flash options, zoom function and a range of resolution capabilities. At
the highest resolution (1680-1200) I can fit about 15 photos on the card
but I can take up to 80 photos on the lowest resolution (307x something)
although images at this resolution can't be used for anything other than
a memory jog I suppose.
The camera is not suitable for photographing small objects that are too
bit to fit under the lowest power of the microscope (ie it doesn't have
macro capabilities, nor the flexibility of changing lenses).
The major advantage is that the camera costs around $Aus1800 (roughly
which is significantly below the digital cameras designed for microscope
use. It is also very portable and comes with its own carry bag,
rechargeable batteries and battery recharger as well as direct power
transformer for use in the lab.
Someone in our group purchased a Nikon Coolpix 950 last year and it has
to be excellent value for money. It is small and easy to use. I have
it in the field. Even though I am usually a tripod, flash SLR user, I
found that I
could get amazing macro shots even hand held. We have purchased the
and can fit it to high quality stereoscopes and microscopes with no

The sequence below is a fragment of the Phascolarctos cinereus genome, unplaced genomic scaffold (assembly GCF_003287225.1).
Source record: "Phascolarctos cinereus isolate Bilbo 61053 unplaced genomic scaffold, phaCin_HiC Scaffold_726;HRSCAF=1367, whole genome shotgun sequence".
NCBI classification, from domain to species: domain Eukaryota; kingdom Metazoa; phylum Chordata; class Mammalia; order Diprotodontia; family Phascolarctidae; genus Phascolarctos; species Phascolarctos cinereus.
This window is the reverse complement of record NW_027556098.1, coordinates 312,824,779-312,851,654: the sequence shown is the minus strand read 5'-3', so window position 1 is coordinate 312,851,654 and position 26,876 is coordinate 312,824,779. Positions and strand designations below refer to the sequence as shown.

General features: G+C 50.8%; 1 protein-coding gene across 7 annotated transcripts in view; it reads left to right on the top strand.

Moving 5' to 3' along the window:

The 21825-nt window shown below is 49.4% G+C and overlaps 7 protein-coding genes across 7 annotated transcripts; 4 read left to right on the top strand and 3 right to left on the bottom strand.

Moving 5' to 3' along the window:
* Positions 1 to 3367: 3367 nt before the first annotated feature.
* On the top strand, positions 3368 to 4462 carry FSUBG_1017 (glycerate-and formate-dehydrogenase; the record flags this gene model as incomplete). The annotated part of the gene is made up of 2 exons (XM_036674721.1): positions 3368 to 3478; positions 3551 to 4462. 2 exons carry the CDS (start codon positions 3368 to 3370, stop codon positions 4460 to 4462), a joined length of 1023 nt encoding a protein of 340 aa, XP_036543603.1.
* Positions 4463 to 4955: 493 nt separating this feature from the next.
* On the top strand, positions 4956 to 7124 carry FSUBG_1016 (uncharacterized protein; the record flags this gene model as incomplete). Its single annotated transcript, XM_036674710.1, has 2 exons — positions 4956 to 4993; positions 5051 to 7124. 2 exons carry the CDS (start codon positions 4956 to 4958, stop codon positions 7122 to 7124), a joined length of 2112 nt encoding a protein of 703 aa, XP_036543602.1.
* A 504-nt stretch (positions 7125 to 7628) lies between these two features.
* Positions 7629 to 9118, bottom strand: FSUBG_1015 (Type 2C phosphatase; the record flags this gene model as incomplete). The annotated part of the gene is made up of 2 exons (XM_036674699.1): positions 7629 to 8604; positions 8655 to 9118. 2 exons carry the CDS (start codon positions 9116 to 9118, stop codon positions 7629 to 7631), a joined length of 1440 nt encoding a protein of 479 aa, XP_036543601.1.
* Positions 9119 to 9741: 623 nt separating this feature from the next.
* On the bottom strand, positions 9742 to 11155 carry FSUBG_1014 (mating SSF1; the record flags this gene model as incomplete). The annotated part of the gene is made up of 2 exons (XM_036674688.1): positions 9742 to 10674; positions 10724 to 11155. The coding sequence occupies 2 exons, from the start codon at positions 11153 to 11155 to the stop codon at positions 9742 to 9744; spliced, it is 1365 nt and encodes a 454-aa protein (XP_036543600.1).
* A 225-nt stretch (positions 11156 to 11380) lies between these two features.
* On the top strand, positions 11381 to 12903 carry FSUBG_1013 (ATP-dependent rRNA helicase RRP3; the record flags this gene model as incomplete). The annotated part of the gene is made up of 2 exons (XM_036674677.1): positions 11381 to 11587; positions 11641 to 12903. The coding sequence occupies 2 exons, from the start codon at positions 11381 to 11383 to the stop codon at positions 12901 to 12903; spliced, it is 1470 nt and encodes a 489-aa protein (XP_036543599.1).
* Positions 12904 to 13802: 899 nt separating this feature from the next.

all and you get more-or-less real-time images on the viewer. The swivel
make it very easy to use on microscopes and camera stands. We also
Nikon AC/DC power supply for indoor use.
The drawbacks include (as indicated by Fred) it is power hungry; that
has only parallel port data transfer which is slowish; and a shutter
needs a special holder.
I notice that Nikon now have a new model that has USB connection and
power management: Coolpix 990. I will be checking out the price and
considering a purchase!
If you want to see a really good commentary on the Nikon 950 (there
is now a 990, which you should check out also) and what you should
expect in a digital camera for field work and close-ups, check
I have one, but have not used it for close-ups yet. Recent reviews
I've seen still rate it as the best of the most current crop in the
$1,000 or less range, despite being a year old. However, there is now
a new Olympus SLR (that's the big drawback to the Nikon and other
point and shoots) for about $1,500 with 2 megapixel images, which
should be fine for most needs.